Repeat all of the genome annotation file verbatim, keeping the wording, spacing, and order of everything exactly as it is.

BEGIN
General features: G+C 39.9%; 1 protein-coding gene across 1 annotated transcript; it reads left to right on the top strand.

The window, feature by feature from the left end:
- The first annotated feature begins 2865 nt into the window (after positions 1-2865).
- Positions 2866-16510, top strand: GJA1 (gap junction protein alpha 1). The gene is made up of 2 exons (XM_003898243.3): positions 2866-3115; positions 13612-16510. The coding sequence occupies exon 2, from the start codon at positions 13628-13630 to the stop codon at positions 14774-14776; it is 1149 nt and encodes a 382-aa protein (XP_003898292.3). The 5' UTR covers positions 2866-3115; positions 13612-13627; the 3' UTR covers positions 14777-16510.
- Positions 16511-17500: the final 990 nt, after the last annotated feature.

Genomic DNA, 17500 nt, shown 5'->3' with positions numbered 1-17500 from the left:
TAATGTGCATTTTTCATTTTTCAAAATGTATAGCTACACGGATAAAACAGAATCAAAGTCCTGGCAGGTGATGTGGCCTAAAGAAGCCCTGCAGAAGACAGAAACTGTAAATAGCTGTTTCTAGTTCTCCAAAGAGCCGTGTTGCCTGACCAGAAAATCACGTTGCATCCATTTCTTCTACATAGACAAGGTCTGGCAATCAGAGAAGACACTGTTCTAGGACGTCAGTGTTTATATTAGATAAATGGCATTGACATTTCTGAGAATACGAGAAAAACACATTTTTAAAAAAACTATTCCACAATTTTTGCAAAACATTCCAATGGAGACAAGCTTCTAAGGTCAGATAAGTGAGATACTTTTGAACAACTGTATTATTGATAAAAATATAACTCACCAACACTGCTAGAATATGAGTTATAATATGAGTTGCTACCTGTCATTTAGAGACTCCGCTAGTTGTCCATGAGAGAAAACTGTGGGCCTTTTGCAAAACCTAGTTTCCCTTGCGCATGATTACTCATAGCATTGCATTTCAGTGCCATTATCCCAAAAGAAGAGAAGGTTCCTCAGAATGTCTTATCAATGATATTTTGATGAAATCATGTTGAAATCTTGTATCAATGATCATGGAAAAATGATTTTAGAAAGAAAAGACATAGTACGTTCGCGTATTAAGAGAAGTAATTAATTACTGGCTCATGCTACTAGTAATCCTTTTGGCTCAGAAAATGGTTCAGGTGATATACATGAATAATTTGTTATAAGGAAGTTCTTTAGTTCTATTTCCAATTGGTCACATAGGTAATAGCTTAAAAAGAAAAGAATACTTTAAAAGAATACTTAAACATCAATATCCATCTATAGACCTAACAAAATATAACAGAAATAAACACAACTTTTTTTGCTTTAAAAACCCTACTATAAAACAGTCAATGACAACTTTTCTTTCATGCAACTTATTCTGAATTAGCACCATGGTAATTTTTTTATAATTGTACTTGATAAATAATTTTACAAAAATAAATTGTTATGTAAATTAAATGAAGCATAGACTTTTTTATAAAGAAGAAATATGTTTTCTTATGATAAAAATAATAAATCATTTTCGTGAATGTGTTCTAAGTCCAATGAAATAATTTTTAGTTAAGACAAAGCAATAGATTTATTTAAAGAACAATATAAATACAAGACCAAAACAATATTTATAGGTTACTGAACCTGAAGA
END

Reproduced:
General features: G+C 39.9%; 1 protein-coding gene across 1 annotated transcript; it reads left to right on the top strand.

The window, feature by feature from the left end:
- The first annotated feature begins 2865 nt into the window (after positions 1-2865).
- Positions 2866-16510, top strand: GJA1 (gap junction protein alpha 1). The gene is made up of 2 exons (XM_003898243.3): positions 2866-3115; positions 13612-16510. The coding sequence occupies exon 2, from the start codon at positions 13628-13630 to the stop codon at positions 14774-14776; it is 1149 nt and encodes a 382-aa protein (XP_003898292.3). The 5' UTR covers positions 2866-3115; positions 13612-13627; the 3' UTR covers positions 14777-16510.
- Positions 16511-17500: the final 990 nt, after the last annotated feature.

Genomic DNA, 17500 nt, shown 5'->3' with positions numbered 1-17500 from the left:
TAATGTGCATTTTTCATTTTTCAAAATGTATAGCTACACGGATAAAACAGAATCAAAGTCCTGGCAGGTGATGTGGCCTAAAGAAGCCCTGCAGAAGACAGAAACTGTAAATAGCTGTTTCTAGTTCTCCAAAGAGCCGTGTTGCCTGACCAGAAAATCACGTTGCATCCATTTCTTCTACATAGACAAGGTCTGGCAATCAGAGAAGACACTGTTCTAGGACGTCAGTGTTTATATTAGATAAATGGCATTGACATTTCTGAGAATACGAGAAAAACACATTTTTAAAAAAACTATTCCACAATTTTTGCAAAACATTCCAATGGAGACAAGCTTCTAAGGTCAGATAAGTGAGATACTTTTGAACAACTGTATTATTGATAAAAATATAACTCACCAACACTGCTAGAATATGAGTTATAATATGAGTTGCTACCTGTCATTTAGAGACTCCGCTAGTTGTCCATGAGAGAAAACTGTGGGCCTTTTGCAAAACCTAGTTTCCCTTGCGCATGATTACTCATAGCATTGCATTTCAGTGCCATTATCCCAAAAGAAGAGAAGGTTCCTCAGAATGTCTTATCAATGATATTTTGATGAAATCATGTTGAAATCTTGTATCAATGATCATGGAAAAATGATTTTAGAAAGAAAAGACATAGTACGTTCGCGTATTAAGAGAAGTAATTAATTACTGGCTCATGCTACTAGTAATCCTTTTGGCTCAGAAAATGGTTCAGGTGATATACATGAATAATTTGTTATAAGGAAGTTCTTTAGTTCTATTTCCAATTGGTCACATAGGTAATAGCTTAAAAAGAAAAGAATACTTTAAAAGAATACTTAAACATCAATATCCATCTATAGACCTAACAAAATATAACAGAAATAAACACAACTTTTTTTGCTTTAAAAACCCTACTATAAAACAGTCAATGACAACTTTTCTTTCATGCAACTTATTCTGAATTAGCACCATGGTAATTTTTTTATAATTGTACTTGATAAATAATTTTACAAAAATAAATTGTTATGTAAATTAAATGAAGCATAGACTTTTTTATAAAGAAGAAATATGTTTTCTTATGATAAAAATAATAAATCATTTTCGTGAATGTGTTCTAAGTCCAATGAAATAATTTTTAGTTAAGACAAAGCAATAGATTTATTTAAAGAACAATATAAATACAAGACCAAAACAATATTTATAGGTTACTGAACCTGAAGA